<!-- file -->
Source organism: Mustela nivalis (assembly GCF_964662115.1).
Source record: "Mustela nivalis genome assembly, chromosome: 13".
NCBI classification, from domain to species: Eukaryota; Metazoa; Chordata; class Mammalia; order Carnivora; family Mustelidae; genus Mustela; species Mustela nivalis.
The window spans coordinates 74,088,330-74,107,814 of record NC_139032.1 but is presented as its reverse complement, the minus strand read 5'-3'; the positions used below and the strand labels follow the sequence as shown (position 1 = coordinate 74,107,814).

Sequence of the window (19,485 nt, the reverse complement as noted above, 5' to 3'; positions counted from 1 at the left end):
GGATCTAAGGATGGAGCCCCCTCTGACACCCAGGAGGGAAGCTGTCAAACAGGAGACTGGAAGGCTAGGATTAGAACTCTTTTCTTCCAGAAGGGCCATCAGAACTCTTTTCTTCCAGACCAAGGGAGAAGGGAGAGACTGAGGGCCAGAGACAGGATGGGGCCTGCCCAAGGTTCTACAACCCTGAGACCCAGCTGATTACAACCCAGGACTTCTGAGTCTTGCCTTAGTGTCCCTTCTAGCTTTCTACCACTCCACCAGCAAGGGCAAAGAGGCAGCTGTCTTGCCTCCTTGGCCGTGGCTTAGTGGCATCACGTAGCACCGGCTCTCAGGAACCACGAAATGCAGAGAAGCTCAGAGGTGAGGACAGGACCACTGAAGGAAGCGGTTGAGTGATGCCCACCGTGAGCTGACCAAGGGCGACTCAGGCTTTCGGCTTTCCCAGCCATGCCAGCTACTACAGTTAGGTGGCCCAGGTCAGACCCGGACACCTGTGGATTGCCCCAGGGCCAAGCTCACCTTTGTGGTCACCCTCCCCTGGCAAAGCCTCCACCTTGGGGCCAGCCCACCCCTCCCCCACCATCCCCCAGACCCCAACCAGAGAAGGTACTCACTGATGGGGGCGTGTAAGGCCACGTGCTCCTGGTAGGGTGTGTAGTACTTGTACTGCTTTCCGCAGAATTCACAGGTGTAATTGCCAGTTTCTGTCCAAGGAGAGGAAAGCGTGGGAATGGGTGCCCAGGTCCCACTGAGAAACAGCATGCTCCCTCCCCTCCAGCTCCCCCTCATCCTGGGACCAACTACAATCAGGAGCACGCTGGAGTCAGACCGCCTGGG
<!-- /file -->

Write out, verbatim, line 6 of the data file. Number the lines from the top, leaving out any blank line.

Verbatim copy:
GGATCTAAGGATGGAGCCCCCTCTGACACCCAGGAGGGAAGCTGTCAAACAGGAGACTGGAAGGCTAGGATTAGAACTCTTTTCTTCCAGAAGGGCCATCAGAACTCTTTTCTTCCAGACCAAGGGAGAAGGGAGAGACTGAGGGCCAGAGACAGGATGGGGCCTGCCCAAGGTTCTACAACCCTGAGACCCAGCTGATTACAACCCAGGACTTCTGAGTCTTGCCTTAGTGTCCCTTCTAGCTTTCTACCACTCCACCAGCAAGGGCAAAGAGGCAGCTGTCTTGCCTCCTTGGCCGTGGCTTAGTGGCATCACGTAGCACCGGCTCTCAGGAACCACGAAATGCAGAGAAGCTCAGAGGTGAGGACAGGACCACTGAAGGAAGCGGTTGAGTGATGCCCACCGTGAGCTGACCAAGGGCGACTCAGGCTTTCGGCTTTCCCAGCCATGCCAGCTACTACAGTTAGGTGGCCCAGGTCAGACCCGGACACCTGTGGATTGCCCCAGGGCCAAGCTCACCTTTGTGGTCACCCTCCCCTGGCAAAGCCTCCACCTTGGGGCCAGCCCACCCCTCCCCCACCATCCCCCAGACCCCAACCAGAGAAGGTACTCACTGATGGGGGCGTGTAAGGCCACGTGCTCCTGGTAGGGTGTGTAGTACTTGTACTGCTTTCCGCAGAATTCACAGGTGTAATTGCCAGTTTCTGTCCAAGGAGAGGAAAGCGTGGGAATGGGTGCCCAGGTCCCACTGAGAAACAGCATGCTCCCTCCCCTCCAGCTCCCCCTCATCCTGGGACCAACTACAATCAGGAGCACGCTGGAGTCAGACCGCCTGGG